Anti-aircraft light artillery
As there was a shortage of 100 mm (3.94 in) CAD Model 1930 turrets, intended to be substituted to the 152 mm amidships turrets on Richelieu and Jean Bart, it was decided to install on Jean Bart 90 mm (3.54 in) CAD Modèle 1930 turrets, which were in use on the most recent La Galissonnière-class light cruisers. The 90 mm (3.54 in)/50 Modèle 1926 guns of these turrets fired OEA Model 1925 shells, weighing 9.5 kg (20.9 lb), with a muzzle velocity of 850 m/s, at a maximum range of 15,440 m (16,900 yd) and a 10,600 m (34,800 ft) ceiling (at 80° maximum elevation). The rate of fire was 10-15rpm theoretical, 6-8rpm practical.
Due to the difficulties to dispose of the twin automatic 37 mm ACAD Modèle 1935 mountings in time for the withdrawal of Jean Bart from Saint-Nazaire, in June 1940, she was fitted, as the Dunkerque-class battleships, and Richelieu, with the less efficient semi-automatic 37 mm CAD Modèle 1933 mountings, in scarce number.
When Jean Bart left for Casablanca, she had been fitted with two 90 mm (3.5 in) CAD mountings, hastily installed the day before but without any ammunition; with three 37 mm (1.5 in) CAD Modèle 1933 mountings, and two four-gun and four two-gun 13.2 mm (0.52 in) MG, but there was as yet no target designation or unified control system.
Fire control systems
As she was designed with the same fire control director systems as Richelieu, neither directors nor range finders were installed before Jean Bart left Saint-Nazaire, not even the 14 m (46 ft) stereoscopic range finder, which was to be installed in the main turret still in place.
The aviation facilities also remained incomplete, only the bases of the catapults, the elevator and the base of the crane had been installed.
Armour and underwater protection
The hull armour was identical to that of Richelieu:
- 327 mm (12.9 in) armoured belt, with a slope of 15°24', between frame 51.50 and frame 182.95 and from 3.38 meters (11.1 ft) above the waterline to 2.50 meters (8.2 ft) under the water line.
- 233 mm (9.2 in) thick armoured fore and aft bulkheads, reinforced to 355 mm (14.0 in) for the fore bulkhead between the first and second platform decks,
- 150 mm (5.9 in) upper armoured deck, above the machinery, and 170 mm (6.7 in) above the main artillery magazines, and a 40 mm (1.6 in) lower armoured deck, extended to frame 233. After the aft transverse bulkhead, a 100 mm (3.9 in) armoured deck above the shafts was increased to 150 mm (5.9 in) above the steering gear.
The conning tower had the same armour thickness as Richelieu (340 mm (13 in) on front and sides), but the 380 mm gun #2 turret was only a steel frame, without any armour plating as no barrel could have been installed before the battleship left France.
The underwater protection was also the same (7m wide) as on Richelieu. It consisted of a sandwich of void spaces, light bulkheads, liquid loading compartments or compartments filled with a rubber-based water-excluding compound (ébonite-mousse), and a heavy internal holding bulkhead to absorb the explosion of a torpedo head.
The four Parsons turbine sets, and the six Indret Sural[c] boilers were installed, but only the boilers of the after boiler room, and the turbines of the after engine room were in working order. Only two propellers have been fitted, on the outer shafts, on 6–7 June.[d]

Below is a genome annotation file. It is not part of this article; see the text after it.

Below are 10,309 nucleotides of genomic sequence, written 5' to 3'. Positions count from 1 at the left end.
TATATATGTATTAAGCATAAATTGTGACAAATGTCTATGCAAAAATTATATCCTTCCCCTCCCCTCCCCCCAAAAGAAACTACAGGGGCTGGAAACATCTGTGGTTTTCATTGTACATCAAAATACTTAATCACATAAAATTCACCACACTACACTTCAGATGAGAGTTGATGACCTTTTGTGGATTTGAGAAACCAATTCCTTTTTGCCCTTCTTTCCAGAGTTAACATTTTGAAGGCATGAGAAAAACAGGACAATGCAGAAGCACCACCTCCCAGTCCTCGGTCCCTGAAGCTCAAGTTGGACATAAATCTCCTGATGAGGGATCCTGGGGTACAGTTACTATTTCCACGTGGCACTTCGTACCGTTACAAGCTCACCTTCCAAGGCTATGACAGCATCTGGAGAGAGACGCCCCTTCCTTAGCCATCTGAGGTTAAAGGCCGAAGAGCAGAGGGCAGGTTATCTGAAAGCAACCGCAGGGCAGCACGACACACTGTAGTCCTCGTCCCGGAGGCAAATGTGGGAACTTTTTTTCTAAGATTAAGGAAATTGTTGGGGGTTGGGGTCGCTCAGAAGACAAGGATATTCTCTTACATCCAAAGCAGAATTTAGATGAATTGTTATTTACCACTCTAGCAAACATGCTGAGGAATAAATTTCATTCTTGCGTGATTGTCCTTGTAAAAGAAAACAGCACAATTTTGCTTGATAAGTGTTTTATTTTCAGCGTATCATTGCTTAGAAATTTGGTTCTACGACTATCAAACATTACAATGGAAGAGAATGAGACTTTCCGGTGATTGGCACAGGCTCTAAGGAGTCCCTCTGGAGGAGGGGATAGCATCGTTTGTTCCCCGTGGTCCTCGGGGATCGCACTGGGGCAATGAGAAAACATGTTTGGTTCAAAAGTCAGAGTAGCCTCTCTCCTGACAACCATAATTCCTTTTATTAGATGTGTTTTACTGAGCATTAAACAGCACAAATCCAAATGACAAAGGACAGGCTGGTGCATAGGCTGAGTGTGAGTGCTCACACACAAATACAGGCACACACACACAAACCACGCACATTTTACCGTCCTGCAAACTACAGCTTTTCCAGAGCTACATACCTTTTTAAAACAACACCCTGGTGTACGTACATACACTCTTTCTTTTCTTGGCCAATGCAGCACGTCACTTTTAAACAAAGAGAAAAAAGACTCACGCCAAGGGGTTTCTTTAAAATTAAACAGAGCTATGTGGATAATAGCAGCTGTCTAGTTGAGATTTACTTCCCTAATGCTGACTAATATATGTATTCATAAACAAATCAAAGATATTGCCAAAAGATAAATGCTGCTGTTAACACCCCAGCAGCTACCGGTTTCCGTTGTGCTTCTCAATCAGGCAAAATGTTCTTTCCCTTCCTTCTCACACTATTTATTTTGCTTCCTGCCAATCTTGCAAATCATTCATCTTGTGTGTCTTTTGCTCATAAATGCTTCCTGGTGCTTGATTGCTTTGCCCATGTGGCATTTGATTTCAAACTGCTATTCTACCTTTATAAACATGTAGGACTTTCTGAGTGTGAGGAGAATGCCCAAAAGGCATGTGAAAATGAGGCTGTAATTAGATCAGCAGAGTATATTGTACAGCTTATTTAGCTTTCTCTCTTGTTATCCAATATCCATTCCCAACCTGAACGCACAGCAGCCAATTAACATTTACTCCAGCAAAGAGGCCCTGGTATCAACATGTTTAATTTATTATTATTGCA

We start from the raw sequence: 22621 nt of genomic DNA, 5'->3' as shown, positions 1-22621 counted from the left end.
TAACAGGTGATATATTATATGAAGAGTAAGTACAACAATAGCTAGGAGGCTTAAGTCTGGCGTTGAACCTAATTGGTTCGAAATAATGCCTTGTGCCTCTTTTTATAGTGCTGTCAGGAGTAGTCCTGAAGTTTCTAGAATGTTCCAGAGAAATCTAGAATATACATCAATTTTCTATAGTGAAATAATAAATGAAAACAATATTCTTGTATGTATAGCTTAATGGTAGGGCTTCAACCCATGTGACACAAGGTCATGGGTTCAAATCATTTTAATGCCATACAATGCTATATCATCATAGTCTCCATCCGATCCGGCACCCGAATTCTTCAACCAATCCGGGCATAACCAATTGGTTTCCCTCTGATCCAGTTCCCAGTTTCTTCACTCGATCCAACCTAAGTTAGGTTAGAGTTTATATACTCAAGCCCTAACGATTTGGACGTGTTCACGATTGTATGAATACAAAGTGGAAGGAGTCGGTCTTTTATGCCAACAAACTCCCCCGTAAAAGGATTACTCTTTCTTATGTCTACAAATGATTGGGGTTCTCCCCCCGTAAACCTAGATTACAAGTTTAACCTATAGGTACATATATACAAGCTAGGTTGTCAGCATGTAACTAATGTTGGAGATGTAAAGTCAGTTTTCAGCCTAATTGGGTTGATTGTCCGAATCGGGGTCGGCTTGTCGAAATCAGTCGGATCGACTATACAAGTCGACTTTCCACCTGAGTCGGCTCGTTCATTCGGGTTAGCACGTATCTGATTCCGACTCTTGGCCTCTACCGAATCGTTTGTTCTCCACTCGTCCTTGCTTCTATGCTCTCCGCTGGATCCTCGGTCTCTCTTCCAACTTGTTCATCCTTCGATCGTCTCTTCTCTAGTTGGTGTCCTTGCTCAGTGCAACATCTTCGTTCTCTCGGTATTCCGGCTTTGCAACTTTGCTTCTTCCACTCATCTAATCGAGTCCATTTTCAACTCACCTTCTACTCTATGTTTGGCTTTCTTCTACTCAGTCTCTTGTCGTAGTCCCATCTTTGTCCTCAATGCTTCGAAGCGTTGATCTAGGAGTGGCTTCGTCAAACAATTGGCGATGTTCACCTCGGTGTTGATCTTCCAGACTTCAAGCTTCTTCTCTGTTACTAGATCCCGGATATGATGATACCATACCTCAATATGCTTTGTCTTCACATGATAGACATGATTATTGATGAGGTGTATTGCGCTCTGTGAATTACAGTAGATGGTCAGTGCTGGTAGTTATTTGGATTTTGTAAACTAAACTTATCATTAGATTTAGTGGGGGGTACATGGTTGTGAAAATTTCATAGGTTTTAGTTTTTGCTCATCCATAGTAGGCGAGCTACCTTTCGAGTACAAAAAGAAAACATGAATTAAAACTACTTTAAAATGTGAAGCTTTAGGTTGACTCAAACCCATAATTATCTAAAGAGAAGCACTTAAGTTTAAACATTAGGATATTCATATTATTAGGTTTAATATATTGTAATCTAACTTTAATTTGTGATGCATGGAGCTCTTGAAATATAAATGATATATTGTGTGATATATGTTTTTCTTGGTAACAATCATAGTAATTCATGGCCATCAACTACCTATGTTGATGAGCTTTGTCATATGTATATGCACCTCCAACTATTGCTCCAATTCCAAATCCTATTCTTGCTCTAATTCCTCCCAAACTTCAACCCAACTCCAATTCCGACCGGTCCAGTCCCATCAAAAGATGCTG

Jean Bart, moored in Casablanca harbour, stayed uncompleted as there were no facilities to complete her. Her 90 mm and 37 mm mountings were even disembarked, and reallocated to the Casablanca harbour anti-aircraft defence, and the battleship left with only four twin 13.2 mm AA machine guns.
During 1941, a 14 m (46 ft) duplex OPL Modèle 1937 rangefinder was installed on the fore tower platform 8, and another 8 m (26 ft) duplex OPL Modèle 1937 range finder, atop the #2 turret. A 3 m (9.8 ft) SOM[e] range finder was fitted atop the conning tower for navigation, and, in October, two fire control directors, with 3 m (9.8 ft) SOM range finder, removed from Dunkerque, were fitted on the bridge wings.
In April 1942, the anti-aircraft defence was reinforced with four 37 mm AA single CAS Modèle 1925 mountings, and two new-built 90 mm twin AA mountings. In May, a standard test-firing of the 380 mm guns was carried out, as a fire control system was conceived, using triangulation from three points, the forward tower of Jean Bart, and the shore stations of Sidi Abderhamane and Dar Bou Azza. In June, two 37 mm AA double semi-automatic CAD Modèle 1933 mountings were fitted as the single 37 mm Modèle 1925, but one, were disembarked. The French DEM [f] early radar installation was installed, with two rotating antennæ atop the forward tower, and passed for operational service in October. During early November, a fifth 90 mm AA mounting was installed.
On 8 November 1942, Allied landings in French North Africa (Operation Torch) began. Vichy French government forces attacked the Allied forces in defense of the neutrality of French Morocco, in what became known as the Naval Battle of Casablanca. Jean Bart opened fire with the four 380 mm (15 in) guns of her one operational turret on U.S. warships covering the landings. She was hit and moderately damaged by U.S. dive bombers from the aircraft carrier USS Ranger. The battleship was silenced by the fifth hit from the 406 mm (16.0 in) guns of USS Massachusetts, which jammed the rotating mechanism of the one working turret. The first of the seven 406 mm (16.0 in) shells which hit her, and the only one which pierced the upper armoured deck, had exploded in a magazine of 152 mm (6.0 in) turret, which was empty as these turrets had not been installed. In normal war circumstances, this event could have had catastrophic consequences. The weakness of the armor of these magazines was known, and was to be corrected on Gascogne.